There are vary large companies who have extended their business from manufacturing ethernet network card components to silicon for ethernet switches. For example, Broadcom makes chips for 24 and 48 port switches as standard components, and are rumoured to make complete Ethernet switches for Google and Facebook data centres or are also OEM’d by other companies.
Companies such as Fulcrum Microsystems make fast, feature rich, silicon engines that are comparable with the largest networking vendors. This is the rough basis of products for startups networking vendors such as Arista networks and others.
HP Networking’s ProCurve division appears to have been attempting to position themselves as a silicon vendor by supporting the OpenFlow software initiative (although current position is unclear).
The Shrinking Skill Base
In the last five years, the rise of the Intel x86 CPU has seen many networking companies move to using standard Intel motherboards. For example:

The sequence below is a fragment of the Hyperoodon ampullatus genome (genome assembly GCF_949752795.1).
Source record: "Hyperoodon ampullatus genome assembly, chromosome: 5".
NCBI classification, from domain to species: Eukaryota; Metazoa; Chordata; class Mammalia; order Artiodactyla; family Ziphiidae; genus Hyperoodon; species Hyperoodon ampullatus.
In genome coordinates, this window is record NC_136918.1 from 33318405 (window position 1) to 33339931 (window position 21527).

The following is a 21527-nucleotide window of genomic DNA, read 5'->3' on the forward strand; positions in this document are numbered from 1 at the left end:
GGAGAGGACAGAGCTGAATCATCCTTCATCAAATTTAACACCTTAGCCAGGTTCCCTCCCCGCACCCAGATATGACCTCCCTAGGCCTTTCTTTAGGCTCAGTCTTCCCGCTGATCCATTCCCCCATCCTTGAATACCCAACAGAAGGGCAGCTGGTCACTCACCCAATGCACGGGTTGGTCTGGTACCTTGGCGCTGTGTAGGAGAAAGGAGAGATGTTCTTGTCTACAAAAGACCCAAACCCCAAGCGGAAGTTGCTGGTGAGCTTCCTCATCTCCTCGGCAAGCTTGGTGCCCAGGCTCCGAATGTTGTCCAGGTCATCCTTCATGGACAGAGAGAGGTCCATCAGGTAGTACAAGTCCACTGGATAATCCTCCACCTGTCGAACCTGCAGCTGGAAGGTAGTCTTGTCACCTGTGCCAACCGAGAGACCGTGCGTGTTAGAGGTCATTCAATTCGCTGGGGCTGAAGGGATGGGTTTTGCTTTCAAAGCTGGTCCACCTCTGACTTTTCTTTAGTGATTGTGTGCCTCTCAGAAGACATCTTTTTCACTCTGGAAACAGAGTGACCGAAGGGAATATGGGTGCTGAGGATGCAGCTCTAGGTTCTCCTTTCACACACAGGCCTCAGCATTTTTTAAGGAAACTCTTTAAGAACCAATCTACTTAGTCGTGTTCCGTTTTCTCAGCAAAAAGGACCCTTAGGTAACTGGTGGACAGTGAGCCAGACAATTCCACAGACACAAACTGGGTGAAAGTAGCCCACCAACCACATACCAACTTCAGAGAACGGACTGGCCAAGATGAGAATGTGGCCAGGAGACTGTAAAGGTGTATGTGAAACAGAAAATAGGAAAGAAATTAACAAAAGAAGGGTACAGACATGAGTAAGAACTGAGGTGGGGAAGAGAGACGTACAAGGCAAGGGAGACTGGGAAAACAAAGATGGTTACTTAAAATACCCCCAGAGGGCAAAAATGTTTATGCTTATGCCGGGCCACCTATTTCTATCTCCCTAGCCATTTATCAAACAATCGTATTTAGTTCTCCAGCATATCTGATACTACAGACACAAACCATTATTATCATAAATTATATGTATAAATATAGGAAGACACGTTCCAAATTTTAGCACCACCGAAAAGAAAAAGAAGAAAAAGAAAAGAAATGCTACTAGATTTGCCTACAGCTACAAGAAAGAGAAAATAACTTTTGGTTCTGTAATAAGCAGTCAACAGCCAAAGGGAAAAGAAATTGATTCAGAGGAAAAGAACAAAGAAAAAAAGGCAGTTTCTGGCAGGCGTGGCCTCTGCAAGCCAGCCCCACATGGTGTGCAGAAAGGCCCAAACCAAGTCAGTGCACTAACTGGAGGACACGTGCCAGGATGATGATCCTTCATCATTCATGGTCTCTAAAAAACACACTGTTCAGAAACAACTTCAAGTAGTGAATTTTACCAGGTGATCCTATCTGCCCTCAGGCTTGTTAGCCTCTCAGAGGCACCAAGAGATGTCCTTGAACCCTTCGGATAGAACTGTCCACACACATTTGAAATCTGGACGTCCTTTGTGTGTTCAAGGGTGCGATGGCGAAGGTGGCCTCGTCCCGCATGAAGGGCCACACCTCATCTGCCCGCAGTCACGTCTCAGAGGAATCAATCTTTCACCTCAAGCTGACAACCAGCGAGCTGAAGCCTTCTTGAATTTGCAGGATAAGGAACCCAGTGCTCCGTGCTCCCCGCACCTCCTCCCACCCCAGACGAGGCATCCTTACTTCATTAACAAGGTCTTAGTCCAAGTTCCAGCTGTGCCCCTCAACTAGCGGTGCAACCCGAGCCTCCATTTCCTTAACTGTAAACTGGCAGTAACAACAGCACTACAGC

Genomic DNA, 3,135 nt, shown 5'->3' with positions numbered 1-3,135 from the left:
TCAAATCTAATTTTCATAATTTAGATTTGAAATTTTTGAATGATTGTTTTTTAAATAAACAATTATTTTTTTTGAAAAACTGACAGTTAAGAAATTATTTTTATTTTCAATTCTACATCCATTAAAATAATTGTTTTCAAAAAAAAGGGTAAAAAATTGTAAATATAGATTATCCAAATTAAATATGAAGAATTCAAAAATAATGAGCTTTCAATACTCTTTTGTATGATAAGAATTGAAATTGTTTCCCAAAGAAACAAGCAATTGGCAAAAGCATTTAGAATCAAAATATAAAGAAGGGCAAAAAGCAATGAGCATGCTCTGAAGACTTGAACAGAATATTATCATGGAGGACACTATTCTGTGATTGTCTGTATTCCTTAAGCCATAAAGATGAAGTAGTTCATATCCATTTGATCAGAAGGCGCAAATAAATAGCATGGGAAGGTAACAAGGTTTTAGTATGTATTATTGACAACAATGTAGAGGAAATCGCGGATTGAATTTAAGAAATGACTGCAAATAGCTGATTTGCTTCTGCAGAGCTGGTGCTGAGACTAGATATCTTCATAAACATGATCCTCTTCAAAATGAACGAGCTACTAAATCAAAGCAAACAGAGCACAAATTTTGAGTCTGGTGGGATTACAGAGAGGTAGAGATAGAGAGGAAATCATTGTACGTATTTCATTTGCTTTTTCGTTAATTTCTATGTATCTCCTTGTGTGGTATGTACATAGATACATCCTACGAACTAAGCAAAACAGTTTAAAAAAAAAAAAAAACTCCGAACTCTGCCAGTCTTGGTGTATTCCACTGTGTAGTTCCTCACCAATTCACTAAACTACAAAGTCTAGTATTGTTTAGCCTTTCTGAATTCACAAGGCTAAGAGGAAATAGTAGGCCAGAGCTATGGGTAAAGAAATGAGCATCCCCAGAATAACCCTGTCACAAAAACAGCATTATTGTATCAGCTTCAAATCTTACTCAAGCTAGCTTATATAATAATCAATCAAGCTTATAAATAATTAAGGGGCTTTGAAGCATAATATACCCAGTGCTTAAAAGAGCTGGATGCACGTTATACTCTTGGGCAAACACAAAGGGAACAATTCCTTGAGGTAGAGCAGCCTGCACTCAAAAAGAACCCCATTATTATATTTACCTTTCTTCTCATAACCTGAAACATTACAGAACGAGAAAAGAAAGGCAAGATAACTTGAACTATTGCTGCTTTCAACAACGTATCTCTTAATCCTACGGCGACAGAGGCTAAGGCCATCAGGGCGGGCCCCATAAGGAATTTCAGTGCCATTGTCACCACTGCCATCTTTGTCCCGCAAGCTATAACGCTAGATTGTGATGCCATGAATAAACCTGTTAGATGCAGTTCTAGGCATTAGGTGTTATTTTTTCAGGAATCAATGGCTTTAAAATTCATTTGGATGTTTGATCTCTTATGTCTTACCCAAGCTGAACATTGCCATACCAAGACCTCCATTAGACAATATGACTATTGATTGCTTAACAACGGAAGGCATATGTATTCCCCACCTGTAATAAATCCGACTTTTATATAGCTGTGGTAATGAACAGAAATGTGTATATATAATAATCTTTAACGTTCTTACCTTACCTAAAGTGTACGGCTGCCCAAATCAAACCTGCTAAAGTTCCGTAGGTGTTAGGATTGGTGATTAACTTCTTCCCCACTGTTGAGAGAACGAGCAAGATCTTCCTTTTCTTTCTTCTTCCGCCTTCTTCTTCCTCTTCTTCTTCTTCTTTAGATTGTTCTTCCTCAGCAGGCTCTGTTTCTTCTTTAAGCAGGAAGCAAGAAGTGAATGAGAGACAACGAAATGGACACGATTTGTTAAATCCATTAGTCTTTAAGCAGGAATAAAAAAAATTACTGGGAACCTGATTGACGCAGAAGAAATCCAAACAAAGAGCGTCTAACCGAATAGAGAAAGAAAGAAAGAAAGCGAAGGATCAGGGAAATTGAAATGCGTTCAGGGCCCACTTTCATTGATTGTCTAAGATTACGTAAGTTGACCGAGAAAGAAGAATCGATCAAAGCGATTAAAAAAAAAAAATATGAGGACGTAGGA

- Fortinet mostly uses a standard Intel board with some limited custom silicon for security processing
- I believe that F5 uses a standard Intel chipset for management, a off the shelf ethernet chipset for interfaces, off the shelf crypto chip for SSL, and just a few custom chips for forwarding.
- Cisco ASA is an Intel Celeron board with a couple of off the shelf crypto chips for VPN / SSL acceleration.
- Bluecoat proxy servers are Intel motherboards in standard cases.
- CheckPoint uses Intel x86 CPUs and some off the shelf silicon for improved forwarding performing in the newer platforms.
As companies like these turn to standard components (sometimes never using any custom silicon), the skills base gets smaller the cost of manufacturing tends to rise. While this has been offset by improved software tools over the last decade there are less and less people designing chips.